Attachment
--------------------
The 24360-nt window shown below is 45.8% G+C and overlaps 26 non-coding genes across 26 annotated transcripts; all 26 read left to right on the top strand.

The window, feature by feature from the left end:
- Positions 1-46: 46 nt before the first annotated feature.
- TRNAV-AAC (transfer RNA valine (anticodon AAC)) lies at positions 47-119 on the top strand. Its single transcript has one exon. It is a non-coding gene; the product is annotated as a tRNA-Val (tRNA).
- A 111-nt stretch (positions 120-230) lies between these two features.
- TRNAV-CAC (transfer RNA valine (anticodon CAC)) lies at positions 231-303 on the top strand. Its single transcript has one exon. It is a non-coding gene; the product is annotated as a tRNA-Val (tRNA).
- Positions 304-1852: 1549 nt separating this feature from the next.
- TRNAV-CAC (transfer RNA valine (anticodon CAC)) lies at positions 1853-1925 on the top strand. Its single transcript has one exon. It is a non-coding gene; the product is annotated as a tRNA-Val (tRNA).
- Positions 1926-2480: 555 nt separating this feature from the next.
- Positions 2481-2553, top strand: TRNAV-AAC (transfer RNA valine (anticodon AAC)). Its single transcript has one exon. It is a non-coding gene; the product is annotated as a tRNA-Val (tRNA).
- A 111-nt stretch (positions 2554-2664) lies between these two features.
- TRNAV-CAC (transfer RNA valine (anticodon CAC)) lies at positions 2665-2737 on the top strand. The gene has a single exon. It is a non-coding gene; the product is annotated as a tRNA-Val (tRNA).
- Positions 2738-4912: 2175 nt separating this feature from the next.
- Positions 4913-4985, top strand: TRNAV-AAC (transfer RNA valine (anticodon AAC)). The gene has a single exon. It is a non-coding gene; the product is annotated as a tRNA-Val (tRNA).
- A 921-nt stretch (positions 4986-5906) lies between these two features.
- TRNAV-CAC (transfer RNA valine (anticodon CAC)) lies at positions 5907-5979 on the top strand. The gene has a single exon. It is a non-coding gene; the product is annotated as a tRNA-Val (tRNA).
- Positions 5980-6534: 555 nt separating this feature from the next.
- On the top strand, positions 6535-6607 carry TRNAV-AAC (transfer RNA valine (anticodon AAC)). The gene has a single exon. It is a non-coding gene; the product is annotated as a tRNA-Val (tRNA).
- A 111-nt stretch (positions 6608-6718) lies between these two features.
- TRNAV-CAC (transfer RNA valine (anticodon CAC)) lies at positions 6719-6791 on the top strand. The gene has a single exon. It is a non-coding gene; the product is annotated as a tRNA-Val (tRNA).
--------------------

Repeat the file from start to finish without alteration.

The 24360-nt window shown below is 45.8% G+C and overlaps 26 non-coding genes across 26 annotated transcripts; all 26 read left to right on the top strand.

The window, feature by feature from the left end:
- Positions 1-46: 46 nt before the first annotated feature.
- TRNAV-AAC (transfer RNA valine (anticodon AAC)) lies at positions 47-119 on the top strand. Its single transcript has one exon. It is a non-coding gene; the product is annotated as a tRNA-Val (tRNA).
- A 111-nt stretch (positions 120-230) lies between these two features.
- TRNAV-CAC (transfer RNA valine (anticodon CAC)) lies at positions 231-303 on the top strand. Its single transcript has one exon. It is a non-coding gene; the product is annotated as a tRNA-Val (tRNA).
- Positions 304-1852: 1549 nt separating this feature from the next.
- TRNAV-CAC (transfer RNA valine (anticodon CAC)) lies at positions 1853-1925 on the top strand. Its single transcript has one exon. It is a non-coding gene; the product is annotated as a tRNA-Val (tRNA).
- Positions 1926-2480: 555 nt separating this feature from the next.
- Positions 2481-2553, top strand: TRNAV-AAC (transfer RNA valine (anticodon AAC)). Its single transcript has one exon. It is a non-coding gene; the product is annotated as a tRNA-Val (tRNA).
- A 111-nt stretch (positions 2554-2664) lies between these two features.
- TRNAV-CAC (transfer RNA valine (anticodon CAC)) lies at positions 2665-2737 on the top strand. The gene has a single exon. It is a non-coding gene; the product is annotated as a tRNA-Val (tRNA).
- Positions 2738-4912: 2175 nt separating this feature from the next.
- Positions 4913-4985, top strand: TRNAV-AAC (transfer RNA valine (anticodon AAC)). The gene has a single exon. It is a non-coding gene; the product is annotated as a tRNA-Val (tRNA).
- A 921-nt stretch (positions 4986-5906) lies between these two features.
- TRNAV-CAC (transfer RNA valine (anticodon CAC)) lies at positions 5907-5979 on the top strand. The gene has a single exon. It is a non-coding gene; the product is annotated as a tRNA-Val (tRNA).
- Positions 5980-6534: 555 nt separating this feature from the next.
- On the top strand, positions 6535-6607 carry TRNAV-AAC (transfer RNA valine (anticodon AAC)). The gene has a single exon. It is a non-coding gene; the product is annotated as a tRNA-Val (tRNA).
- A 111-nt stretch (positions 6608-6718) lies between these two features.
- TRNAV-CAC (transfer RNA valine (anticodon CAC)) lies at positions 6719-6791 on the top strand. The gene has a single exon. It is a non-coding gene; the product is annotated as a tRNA-Val (tRNA).